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The oncolytic peptide LTX-315 kills cancer cells through Bax/Bak-regulated mitochondrial membrane permeabilization
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Heng Zhou1,2,3,4,5, Sabrina Forveille1,2,3,4, Allan Sauvat1,2,3,4, Valentina Sica1,2,3,4,5, Valentina Izzo1,2,3,4, Sylvère Durand1,2,3,4, Kevin Müller1,2,3,4,5, Peng Liu1,2,3,4,5, Laurence Zitvogel5,6,7, Øystein Rekdal9,10, Oliver Kepp1,2,3,4 and Guido Kroemer1,2,3,4,11,12
1 Metabolomics and Cell Biology Platforms, Gustave Roussy Comprehensive Cancer Institute, Villejuif, France
2 Equipe 11 Labellisée Ligue Contre le Cancer, Centre de Recherche des Cordeliers, INSERM U 1138, Paris, France
3 Université Paris Descartes, Sorbonne Paris Cité, Paris, France
4 Université Pierre et Marie Curie, Paris, France
5 University of Paris Sud XI, Kremlin Bicêtre, France
6 Department of Immuno-Oncology, Institut de Cancérologie Gustave Roussy Cancer Campus, Villejuif, France
7 Institut National de la Santé et de la Recherche Medicale (INSERM), U1015, Villejuif, France
8 Center of Clinical Investigations in Biotherapies of Cancer (CICBT) 507, Villejuif, France
9 Lytix Biopharma, Oslo, Norway
10 University of Tromsø, Institute of Medical Biology, Tromsø, Norway
11 Pôle de Biologie, Hôpital Européen Georges Pompidou, AP-HP, Paris, France
12 Karolinska Institute, Department of Women’s and Children’s Health, Karolinska University Hospital, Stockholm, Sweden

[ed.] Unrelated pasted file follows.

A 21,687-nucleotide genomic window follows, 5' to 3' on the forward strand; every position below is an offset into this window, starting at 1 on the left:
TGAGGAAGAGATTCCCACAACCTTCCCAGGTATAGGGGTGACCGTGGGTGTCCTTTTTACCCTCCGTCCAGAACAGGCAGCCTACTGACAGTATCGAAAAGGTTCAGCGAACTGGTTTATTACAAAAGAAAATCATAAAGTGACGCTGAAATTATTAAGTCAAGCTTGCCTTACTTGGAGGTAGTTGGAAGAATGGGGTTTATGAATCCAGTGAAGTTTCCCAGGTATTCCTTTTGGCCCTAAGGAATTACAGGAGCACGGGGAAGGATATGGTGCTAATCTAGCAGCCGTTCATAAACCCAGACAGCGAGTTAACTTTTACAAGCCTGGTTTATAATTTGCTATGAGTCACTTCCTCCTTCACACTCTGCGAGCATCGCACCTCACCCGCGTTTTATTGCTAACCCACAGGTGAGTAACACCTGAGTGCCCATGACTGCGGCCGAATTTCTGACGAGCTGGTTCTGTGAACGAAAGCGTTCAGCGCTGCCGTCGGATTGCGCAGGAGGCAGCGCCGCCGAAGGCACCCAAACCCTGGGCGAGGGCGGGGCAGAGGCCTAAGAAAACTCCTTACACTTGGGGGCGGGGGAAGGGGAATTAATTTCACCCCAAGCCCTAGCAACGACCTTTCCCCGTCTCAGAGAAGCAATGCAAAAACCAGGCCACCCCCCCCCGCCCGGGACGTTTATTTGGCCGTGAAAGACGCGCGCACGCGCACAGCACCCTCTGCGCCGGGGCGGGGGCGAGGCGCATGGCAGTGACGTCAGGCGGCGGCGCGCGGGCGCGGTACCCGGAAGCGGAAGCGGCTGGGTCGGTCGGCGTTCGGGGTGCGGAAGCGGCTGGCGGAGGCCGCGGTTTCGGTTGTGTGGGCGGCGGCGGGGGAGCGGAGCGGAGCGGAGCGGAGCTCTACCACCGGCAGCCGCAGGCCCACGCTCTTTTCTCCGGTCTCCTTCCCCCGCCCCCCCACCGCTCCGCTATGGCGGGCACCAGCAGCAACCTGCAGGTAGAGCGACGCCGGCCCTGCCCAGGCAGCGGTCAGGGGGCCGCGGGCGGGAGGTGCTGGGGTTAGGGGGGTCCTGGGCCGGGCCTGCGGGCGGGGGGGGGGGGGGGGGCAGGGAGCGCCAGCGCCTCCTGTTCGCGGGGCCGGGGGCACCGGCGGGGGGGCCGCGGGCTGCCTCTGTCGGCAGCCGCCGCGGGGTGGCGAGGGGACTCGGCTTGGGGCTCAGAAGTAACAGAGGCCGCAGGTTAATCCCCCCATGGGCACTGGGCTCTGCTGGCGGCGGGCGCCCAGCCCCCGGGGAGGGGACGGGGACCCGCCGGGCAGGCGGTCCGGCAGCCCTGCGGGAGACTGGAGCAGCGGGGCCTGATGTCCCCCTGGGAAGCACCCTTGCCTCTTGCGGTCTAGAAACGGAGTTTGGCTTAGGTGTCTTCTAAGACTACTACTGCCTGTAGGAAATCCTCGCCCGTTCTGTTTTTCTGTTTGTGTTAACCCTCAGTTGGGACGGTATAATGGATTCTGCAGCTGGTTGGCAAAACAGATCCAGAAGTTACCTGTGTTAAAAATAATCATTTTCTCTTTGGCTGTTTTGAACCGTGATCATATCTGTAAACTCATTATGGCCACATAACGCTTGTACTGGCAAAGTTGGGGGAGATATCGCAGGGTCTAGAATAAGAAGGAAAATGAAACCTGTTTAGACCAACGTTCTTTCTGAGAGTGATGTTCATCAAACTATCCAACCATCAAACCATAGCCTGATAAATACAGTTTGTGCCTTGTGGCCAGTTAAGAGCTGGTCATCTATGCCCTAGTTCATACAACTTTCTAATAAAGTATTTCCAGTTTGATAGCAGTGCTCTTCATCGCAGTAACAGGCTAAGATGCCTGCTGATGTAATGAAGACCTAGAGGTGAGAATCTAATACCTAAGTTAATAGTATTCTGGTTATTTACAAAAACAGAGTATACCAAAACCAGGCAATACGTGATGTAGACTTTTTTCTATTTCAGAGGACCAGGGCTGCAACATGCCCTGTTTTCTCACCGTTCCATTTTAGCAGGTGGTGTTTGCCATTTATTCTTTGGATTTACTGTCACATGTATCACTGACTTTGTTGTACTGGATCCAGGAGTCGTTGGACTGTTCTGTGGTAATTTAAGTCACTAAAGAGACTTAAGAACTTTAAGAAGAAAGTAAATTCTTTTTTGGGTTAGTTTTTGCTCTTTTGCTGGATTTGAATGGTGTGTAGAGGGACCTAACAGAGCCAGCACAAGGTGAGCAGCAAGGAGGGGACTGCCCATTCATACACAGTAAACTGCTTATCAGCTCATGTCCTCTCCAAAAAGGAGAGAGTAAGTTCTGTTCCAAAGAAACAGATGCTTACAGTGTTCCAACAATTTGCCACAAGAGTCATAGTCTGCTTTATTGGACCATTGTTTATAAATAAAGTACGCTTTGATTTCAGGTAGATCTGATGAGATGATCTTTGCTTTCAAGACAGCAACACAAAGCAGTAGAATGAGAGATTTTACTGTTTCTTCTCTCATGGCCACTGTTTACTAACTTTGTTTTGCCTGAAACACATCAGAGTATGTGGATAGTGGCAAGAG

Oliver Kepp , email:
Guido Kroemer, email:
Keywords: LTX-315, necrosis, mitochondrial membrane permeabilization, cancer, mitophagy
Received: July 31, 2015 Accepted: August 26, 2015 Published: September 10, 2015
LTX-315 has been developed as an amphipathic cationic peptide that kills cancer cells. Here, we investigated the putative involvement of mitochondria in the cytotoxic action of LTX-315. Subcellular fractionation of LTX-315-treated cells, followed by mass spectrometric quantification, revealed that the agent was enriched in mitochondria. LTX-315 caused an immediate arrest of mitochondrial respiration without any major uncoupling effect. Accordingly, LTX-315 disrupted the mitochondrial network, dissipated the mitochondrial inner transmembrane potential, and caused the release of mitochondrial intermembrane proteins into the cytosol. LTX-315 was relatively inefficient in stimulating mitophagy. Cells lacking the two pro-apoptotic multidomain proteins from the BCL-2 family, BAX and BAK, were less susceptible to LTX-315-mediated killing. Moreover, cells engineered to lose their mitochondria (by transfection with Parkin combined with treatment with a protonophore causing mitophagy) were relatively resistant against LTX-315, underscoring the importance of this organelle for LTX-315-mediated cytotoxicity. Altogether, these results support the notion that LTX-315 kills cancer cells by virtue of its capacity to permeabilize mitochondrial membranes.
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